Less Beautiful Cathedrals

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It is easy to think that the world used to be more beautiful. In some ways, it was.

Spend a week in Paris and you’ll frequently find yourself in awe at some of humanity’s most spectacular structures — places like the Notre Dame and Versailles. 

And then you fly back to your (relatively) newly built American hometown, where the local watering hole might look more like this:

It’s easy to come away from experiences like these and wonder:  Why don’t we build beautiful structures (like cathedrals, palaces, and monuments) anymore?

The intuitive answer might be something nostalgic. Maybe the world was just better back then, or people had better taste, or modern values are sucking the soul out of our architecture. This is the kind of answer you’ll tend to find in conversations with friends, online, or in the media.

The actual answer is more optimistic.

Where did all the cathedrals go?

The correct answer to “why don’t we build so many beautiful structures anymore?” is that we have changed how we prioritize resource allocation — and mostly for the better. Below are a few examples of beautiful, world-famous structures that were built primarily by governments (monarchies, dictators, etc.) over the years, along with their costs:

  • Versailles: During a period in France's history in which much of the working-class population struggled for basic sustenance, Louis XIV decided to build Versailles. More than 35,000 workers built the palace over 40 years, and it cost up to $300B to build (in today’s money).

  • Hagia Sophia: In 532, Christian emperor Justinian I of the Byzantine Empire ordered that the Hagia Sophia (located in modern-day Istanbul) be built. The project likely cost billions of dollars in today’s money, and involved more than 10,000 workers over a period of more than 5 years.

  • The Great Pyramid of Giza: While most of the population was living in mud-brick houses, Pharaoh Khufu ordered the construction of the Great Pyramid of Giza. The pyramid, built by thousands of people (some of whom may have been slaves), took decades to build. Historians have a difficult time estimating the price, but today it would cost something like $4B to build.

  • Mexico City Metropolitan Cathedral: Having conquered the Aztec empire and having slaughtered many of its inhabitants, the Spanish Catholics decided to build a cathedral on top of a sacred Aztec site. Building with the stones of an Aztec temple the Spanish had toppled, generations of indigenous slaves were put to work for more than 200 years before the cathedral was finally finished. There is no great estimate on cost, but it would likely be in the billions today.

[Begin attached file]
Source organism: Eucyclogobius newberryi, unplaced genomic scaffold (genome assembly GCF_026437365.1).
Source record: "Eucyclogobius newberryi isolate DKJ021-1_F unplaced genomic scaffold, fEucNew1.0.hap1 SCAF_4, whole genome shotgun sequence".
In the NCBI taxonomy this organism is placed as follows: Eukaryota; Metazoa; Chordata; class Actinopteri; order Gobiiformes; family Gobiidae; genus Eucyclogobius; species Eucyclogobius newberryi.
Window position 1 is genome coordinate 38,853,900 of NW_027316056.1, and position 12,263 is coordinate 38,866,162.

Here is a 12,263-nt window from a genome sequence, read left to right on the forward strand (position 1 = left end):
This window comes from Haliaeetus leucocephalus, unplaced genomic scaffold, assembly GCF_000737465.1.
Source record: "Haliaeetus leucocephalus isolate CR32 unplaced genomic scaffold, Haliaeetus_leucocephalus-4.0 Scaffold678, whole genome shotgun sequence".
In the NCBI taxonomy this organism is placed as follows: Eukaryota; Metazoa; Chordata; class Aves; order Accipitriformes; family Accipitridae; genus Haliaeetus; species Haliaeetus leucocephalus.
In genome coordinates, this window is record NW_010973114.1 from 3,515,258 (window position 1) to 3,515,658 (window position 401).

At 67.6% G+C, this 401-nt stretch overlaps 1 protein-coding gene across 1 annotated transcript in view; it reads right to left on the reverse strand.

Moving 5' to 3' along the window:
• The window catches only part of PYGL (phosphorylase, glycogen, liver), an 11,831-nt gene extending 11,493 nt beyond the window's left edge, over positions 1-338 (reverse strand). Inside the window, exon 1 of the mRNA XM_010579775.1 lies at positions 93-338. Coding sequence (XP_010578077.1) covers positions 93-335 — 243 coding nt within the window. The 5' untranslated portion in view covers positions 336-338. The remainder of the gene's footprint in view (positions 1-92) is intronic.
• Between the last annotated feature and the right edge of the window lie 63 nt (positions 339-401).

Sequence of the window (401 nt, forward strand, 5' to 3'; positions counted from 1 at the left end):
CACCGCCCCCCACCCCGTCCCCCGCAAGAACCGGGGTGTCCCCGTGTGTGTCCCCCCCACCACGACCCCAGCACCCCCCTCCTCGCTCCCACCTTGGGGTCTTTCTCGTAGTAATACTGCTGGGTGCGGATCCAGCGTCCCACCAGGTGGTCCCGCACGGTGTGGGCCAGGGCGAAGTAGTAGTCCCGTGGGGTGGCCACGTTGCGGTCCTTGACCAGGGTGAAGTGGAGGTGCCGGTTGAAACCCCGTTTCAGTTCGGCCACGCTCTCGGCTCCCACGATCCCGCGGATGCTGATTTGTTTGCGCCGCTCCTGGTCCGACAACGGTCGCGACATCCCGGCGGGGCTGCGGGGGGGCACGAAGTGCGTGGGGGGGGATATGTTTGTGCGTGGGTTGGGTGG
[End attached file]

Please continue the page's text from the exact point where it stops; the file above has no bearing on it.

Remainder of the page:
While places like Versailles and the Hagia Sophia are magical to visit (and constitute the most important parts of many vacation itineraries worldwide), they were built by governments that did not care about their people in the way that many representative republics and democracies do today. Catholic rulers built monasteries on the backs of abused laborers and stolen resources because they believed it would please their god. People like Louis XIV just had lavish, superficial personal whims — and near-infinite resources to pursue them. In the past, building these structures meant making sacrifices you could not justify now.

Today, we do things a bit differently. Just imagine a politician in your local area suggesting that, instead of providing some social benefit (e.g. supporting the homeless, free healthcare), they were going to redirect the funds to build a massive building — because it would look cool or because it would shower glory on their preferred god. In most republics and democracies today, we no longer make extreme human sacrifices and trade-offs to build things that look cool. (We still can and should build things that look cool, but we shouldn’t be killing people in order to do it.)

We typically don’t use public funds to construct things like Versailles anymore — we build the International Space Station. We don’t build the Hagia Sophia anymore — we fund research that cures diseases. We don’t build the Pyramid of Giza anymore — we do our best to provide ample housing for people who need a place to sleep. We don’t build the Mexico City Metropolitan Cathedral anymore — we create beauty in other ways. 

A closing note on the beauty of cities: Paris is more beautiful than somewhere like Cleveland for many reasons, not just because of its cathedrals and palaces. There’s more to it, but that’s perhaps an essay for another day.

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1: This is explicitly stated in the essay above, but just in case, it’s worth noting that we are not writing about cities in general here. We are writing specifically about the grand old structures you find in older cities. 

2: It’s very hard to put the cost of building a lot of these massive structures in a modern-day figure that makes sense. (At the time building some of these things may not have been particularly expensive — the Mexico City cathedral, for example, was built mostly by slaves).

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